With my new Shalan Adventure, Dawn of Grace just a couple weeks from its debut, I thought it would be nice to give you another little taste of the book. Here's the blurb, AKA that thing on the back of the book that people read to decide if they want to buy it. Please tell me what you think:
Private detective Harry Shalan seems to have it all. His wife Dee is a curvy redhead with cover girl looks who loves him completely. His foster daughter Jenn is utterly devoted to Dee and him after they rescued her from the clutches of her murderous, perverted father. His best friend Otis, a police detective, would take a bullet for him in a heartbeat.
So why is Harry standing on the Fifth Street Bridge contemplating how much he would mind if he fell in the river and didn't come back up? You see, Harry lives by a strict code of honor and is struggling not to hate himself because he broke his code--badly. He lost control and brutally attacked Jenn's biological father, Antonio Bezaleel. Bezaleel is more monster than human and everyone agrees that he deserves a punishment much worse than the one Harry dealt out to him. Nonetheless, Harry's act has sent him into a spiral of despair that has cut him off from the very people he needs the most. Dee, Jenn, and Otis are fighting to bring their hero back from the brink.
In the midst of this dark episode, Harry and Dee answer a cry for help from an old friend who is accused of savagely murdering and mutilating her ex-husband. She swears that she didn't kill him, but things don't look good. She was, after all, found by the police kneeling over the man covered in his blood and gripping the knife that had been used to kill and dismember him.
Their investigation brings them in contact with a precocious six-year-old who swears the murder was committed by a ninja, and he just may be the key to the case. They also encounter an old classmate of Harry's who is a little more appreciative of Dee's anatomy than anyone's comfortable with, a guy who likes to snort coke and cut women's hair, and even a hooker with a heart of gold. They also meet a quiet young woman named Anita Rathbone who seems quite sweet on Otis, a man married to his job since the only woman he's ever wanted is married to his best friend. Does Otis finally find a woman to love? Does Harry learn to forgive himself and accept the forgiveness of those who care for him? Do the Shalans solve the crime and save their friend from a life behind bars? The answers are revealed in...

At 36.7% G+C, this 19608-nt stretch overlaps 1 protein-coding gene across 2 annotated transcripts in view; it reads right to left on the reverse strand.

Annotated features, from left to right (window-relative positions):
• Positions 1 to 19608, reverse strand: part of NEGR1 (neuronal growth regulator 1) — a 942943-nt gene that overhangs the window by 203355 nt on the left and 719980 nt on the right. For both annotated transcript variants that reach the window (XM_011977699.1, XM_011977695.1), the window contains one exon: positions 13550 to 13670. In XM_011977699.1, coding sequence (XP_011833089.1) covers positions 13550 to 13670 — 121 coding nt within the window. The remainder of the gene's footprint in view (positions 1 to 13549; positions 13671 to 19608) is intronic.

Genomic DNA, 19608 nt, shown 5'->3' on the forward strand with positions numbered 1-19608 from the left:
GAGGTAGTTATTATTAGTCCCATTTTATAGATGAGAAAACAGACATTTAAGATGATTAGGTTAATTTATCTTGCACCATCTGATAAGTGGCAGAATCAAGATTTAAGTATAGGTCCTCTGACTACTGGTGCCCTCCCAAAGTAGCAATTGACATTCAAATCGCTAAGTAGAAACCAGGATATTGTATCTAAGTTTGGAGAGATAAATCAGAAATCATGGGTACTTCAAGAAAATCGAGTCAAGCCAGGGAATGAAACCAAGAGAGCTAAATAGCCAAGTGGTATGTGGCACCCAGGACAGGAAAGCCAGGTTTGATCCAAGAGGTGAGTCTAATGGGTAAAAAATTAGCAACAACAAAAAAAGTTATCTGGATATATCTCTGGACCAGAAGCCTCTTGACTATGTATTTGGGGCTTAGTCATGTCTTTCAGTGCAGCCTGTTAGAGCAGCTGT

Dawn of Grace: A Shalan Adventure
So, does that sound like a book you'd buy?
Saturday, May 28, 2016
Saturday, May 21, 2016
|Every senior teacher yesterday after grading finals and|
projects all week.
I can't show you the cover because that's not even close to ready, but today I'm going to share a couple of things with you. First, I'm going to tell you the title and talk about the process I went through in coming up with it. And second, I'll share the opening chapter.